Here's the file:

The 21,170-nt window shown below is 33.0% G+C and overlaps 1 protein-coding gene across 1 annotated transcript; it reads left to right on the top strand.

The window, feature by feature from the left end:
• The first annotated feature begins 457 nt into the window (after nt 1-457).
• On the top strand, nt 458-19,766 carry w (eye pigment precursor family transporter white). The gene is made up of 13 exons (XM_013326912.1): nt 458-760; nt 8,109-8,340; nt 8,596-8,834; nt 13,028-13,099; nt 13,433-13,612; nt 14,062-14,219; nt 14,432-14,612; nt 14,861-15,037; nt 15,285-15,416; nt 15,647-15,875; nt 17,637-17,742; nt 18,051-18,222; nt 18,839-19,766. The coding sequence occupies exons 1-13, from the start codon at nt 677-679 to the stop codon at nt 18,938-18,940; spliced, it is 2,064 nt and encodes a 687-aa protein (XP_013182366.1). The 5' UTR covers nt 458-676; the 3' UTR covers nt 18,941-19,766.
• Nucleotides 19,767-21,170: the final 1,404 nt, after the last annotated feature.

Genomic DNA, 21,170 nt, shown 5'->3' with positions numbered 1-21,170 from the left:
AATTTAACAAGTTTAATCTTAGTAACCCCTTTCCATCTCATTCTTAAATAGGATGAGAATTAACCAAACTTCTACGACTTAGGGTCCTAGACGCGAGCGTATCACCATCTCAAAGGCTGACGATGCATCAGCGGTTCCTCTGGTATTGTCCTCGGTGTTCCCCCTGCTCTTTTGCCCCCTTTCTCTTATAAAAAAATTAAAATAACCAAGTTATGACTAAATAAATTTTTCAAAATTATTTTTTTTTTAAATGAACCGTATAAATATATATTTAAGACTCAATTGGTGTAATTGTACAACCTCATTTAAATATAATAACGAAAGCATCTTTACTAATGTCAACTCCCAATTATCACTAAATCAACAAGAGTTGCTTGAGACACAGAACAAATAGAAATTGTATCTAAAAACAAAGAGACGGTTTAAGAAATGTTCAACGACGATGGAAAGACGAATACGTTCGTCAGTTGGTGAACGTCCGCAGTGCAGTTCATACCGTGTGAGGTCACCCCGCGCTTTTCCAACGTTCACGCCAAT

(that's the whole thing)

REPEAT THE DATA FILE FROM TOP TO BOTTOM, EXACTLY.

The 21,170-nt window shown below is 33.0% G+C and overlaps 1 protein-coding gene across 1 annotated transcript; it reads left to right on the top strand.

The window, feature by feature from the left end:
• The first annotated feature begins 457 nt into the window (after nt 1-457).
• On the top strand, nt 458-19,766 carry w (eye pigment precursor family transporter white). The gene is made up of 13 exons (XM_013326912.1): nt 458-760; nt 8,109-8,340; nt 8,596-8,834; nt 13,028-13,099; nt 13,433-13,612; nt 14,062-14,219; nt 14,432-14,612; nt 14,861-15,037; nt 15,285-15,416; nt 15,647-15,875; nt 17,637-17,742; nt 18,051-18,222; nt 18,839-19,766. The coding sequence occupies exons 1-13, from the start codon at nt 677-679 to the stop codon at nt 18,938-18,940; spliced, it is 2,064 nt and encodes a 687-aa protein (XP_013182366.1). The 5' UTR covers nt 458-676; the 3' UTR covers nt 18,941-19,766.
• Nucleotides 19,767-21,170: the final 1,404 nt, after the last annotated feature.

Genomic DNA, 21,170 nt, shown 5'->3' with positions numbered 1-21,170 from the left:
AATTTAACAAGTTTAATCTTAGTAACCCCTTTCCATCTCATTCTTAAATAGGATGAGAATTAACCAAACTTCTACGACTTAGGGTCCTAGACGCGAGCGTATCACCATCTCAAAGGCTGACGATGCATCAGCGGTTCCTCTGGTATTGTCCTCGGTGTTCCCCCTGCTCTTTTGCCCCCTTTCTCTTATAAAAAAATTAAAATAACCAAGTTATGACTAAATAAATTTTTCAAAATTATTTTTTTTTTAAATGAACCGTATAAATATATATTTAAGACTCAATTGGTGTAATTGTACAACCTCATTTAAATATAATAACGAAAGCATCTTTACTAATGTCAACTCCCAATTATCACTAAATCAACAAGAGTTGCTTGAGACACAGAACAAATAGAAATTGTATCTAAAAACAAAGAGACGGTTTAAGAAATGTTCAACGACGATGGAAAGACGAATACGTTCGTCAGTTGGTGAACGTCCGCAGTGCAGTTCATACCGTGTGAGGTCACCCCGCGCTTTTCCAACGTTCACGCCAAT